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Earlier today, Yoani Sanchez posted questions to U.S. President Barack Obama and Cuban President Raúl Castro regarding U.S.-Cuban relations on her blog, Generación Y. Sanchez, who was recently denied a visa to visit New York City to attend an awards dinner after she was awarded a Marie Moors Cabot Prize from the Columbia University Graduate School of Journalism, received a direct response from Obama himself.
Obama addresses each point with steadfast poise, sticking to his administration’s usual positions on the topic. He categorizes Cuban affairs as a domestic and foreign policy issue for the U.S. and emphasizes democratic rule, freedom of speech, and human rights, familiar rhetoric from the president. He also does not rule out a visit to the island in the future, not to work on his tan, but rather as a “diplomatic tool”:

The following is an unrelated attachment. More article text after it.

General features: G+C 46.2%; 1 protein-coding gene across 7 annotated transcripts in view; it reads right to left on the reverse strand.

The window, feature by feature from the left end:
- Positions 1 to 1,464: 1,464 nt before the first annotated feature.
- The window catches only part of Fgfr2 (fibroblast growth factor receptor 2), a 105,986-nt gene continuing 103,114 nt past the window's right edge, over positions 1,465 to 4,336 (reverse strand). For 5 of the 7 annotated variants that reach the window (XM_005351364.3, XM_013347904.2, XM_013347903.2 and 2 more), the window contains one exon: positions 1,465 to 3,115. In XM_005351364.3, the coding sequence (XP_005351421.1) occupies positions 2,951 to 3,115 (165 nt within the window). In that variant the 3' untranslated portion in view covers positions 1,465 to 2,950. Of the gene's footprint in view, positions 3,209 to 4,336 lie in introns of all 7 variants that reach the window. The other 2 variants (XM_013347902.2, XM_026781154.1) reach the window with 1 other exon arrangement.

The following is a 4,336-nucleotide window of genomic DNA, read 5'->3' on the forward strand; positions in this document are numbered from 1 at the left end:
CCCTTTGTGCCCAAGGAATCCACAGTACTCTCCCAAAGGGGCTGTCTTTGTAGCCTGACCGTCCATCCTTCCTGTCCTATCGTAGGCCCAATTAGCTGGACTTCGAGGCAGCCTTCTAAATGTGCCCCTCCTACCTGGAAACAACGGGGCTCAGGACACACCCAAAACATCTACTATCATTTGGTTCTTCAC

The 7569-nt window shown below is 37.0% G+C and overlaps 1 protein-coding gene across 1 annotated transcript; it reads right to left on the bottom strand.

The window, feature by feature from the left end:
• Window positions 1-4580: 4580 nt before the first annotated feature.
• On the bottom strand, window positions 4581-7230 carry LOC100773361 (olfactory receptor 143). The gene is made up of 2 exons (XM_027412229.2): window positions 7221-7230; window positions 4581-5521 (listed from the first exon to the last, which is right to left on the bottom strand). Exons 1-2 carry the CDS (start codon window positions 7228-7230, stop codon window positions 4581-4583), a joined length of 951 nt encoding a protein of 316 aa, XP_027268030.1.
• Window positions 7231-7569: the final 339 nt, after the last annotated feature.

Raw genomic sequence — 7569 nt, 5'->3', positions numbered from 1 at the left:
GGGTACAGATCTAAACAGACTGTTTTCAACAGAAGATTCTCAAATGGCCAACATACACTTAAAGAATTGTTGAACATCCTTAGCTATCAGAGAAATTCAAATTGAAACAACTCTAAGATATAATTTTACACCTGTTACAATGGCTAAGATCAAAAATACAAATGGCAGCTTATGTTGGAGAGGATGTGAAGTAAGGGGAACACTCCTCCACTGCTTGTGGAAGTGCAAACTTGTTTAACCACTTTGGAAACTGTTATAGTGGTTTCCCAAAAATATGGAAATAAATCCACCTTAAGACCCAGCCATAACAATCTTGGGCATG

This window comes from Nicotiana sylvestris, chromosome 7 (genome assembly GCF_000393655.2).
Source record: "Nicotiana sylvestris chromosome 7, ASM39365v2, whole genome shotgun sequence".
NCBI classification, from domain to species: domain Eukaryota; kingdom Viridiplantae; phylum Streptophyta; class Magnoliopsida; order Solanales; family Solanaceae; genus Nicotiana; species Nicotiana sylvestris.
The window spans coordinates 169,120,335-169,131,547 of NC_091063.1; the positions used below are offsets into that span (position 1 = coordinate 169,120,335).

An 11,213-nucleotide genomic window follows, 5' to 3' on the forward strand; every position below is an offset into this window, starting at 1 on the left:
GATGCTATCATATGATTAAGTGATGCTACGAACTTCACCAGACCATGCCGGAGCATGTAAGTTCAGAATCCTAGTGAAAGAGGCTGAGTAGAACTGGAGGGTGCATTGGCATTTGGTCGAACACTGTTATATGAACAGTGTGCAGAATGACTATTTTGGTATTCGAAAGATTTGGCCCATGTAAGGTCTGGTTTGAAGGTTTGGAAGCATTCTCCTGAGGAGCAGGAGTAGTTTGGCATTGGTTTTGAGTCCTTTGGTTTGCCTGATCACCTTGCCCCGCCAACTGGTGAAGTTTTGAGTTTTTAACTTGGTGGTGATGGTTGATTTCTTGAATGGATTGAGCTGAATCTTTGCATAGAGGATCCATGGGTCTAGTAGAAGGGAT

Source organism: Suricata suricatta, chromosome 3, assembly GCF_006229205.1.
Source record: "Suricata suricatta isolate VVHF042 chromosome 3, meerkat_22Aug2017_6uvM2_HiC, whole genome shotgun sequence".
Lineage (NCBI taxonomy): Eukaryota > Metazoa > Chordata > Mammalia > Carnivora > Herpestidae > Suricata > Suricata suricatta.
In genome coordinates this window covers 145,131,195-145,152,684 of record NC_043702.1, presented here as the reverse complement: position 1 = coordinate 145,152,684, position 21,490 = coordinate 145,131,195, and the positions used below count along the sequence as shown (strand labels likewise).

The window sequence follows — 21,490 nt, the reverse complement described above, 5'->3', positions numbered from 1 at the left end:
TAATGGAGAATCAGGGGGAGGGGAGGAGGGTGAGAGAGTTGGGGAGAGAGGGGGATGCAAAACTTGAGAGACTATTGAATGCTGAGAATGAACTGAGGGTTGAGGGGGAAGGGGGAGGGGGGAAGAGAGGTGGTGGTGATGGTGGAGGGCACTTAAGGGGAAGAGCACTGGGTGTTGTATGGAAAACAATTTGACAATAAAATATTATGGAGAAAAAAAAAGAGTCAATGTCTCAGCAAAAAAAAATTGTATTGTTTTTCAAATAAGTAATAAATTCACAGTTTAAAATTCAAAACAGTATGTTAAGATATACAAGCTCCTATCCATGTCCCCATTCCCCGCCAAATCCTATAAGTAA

I look forward to visit a Cuba in which all citizens enjoy the same rights and opportunities as other citizens in the hemisphere.
No word yet if Castro intends to reply. However, his mind may be on other things after Human Rights Watch’s release of the report “New Castro, Same Cuba,” condemning his regime:
In his three years in power, Raúl Castro has been just as brutal as his brother. Cubans who dare to criticize the government live in perpetual fear, knowing they could wind up in prison for merely expressing their views.
Pete Souza/White House via Getty Images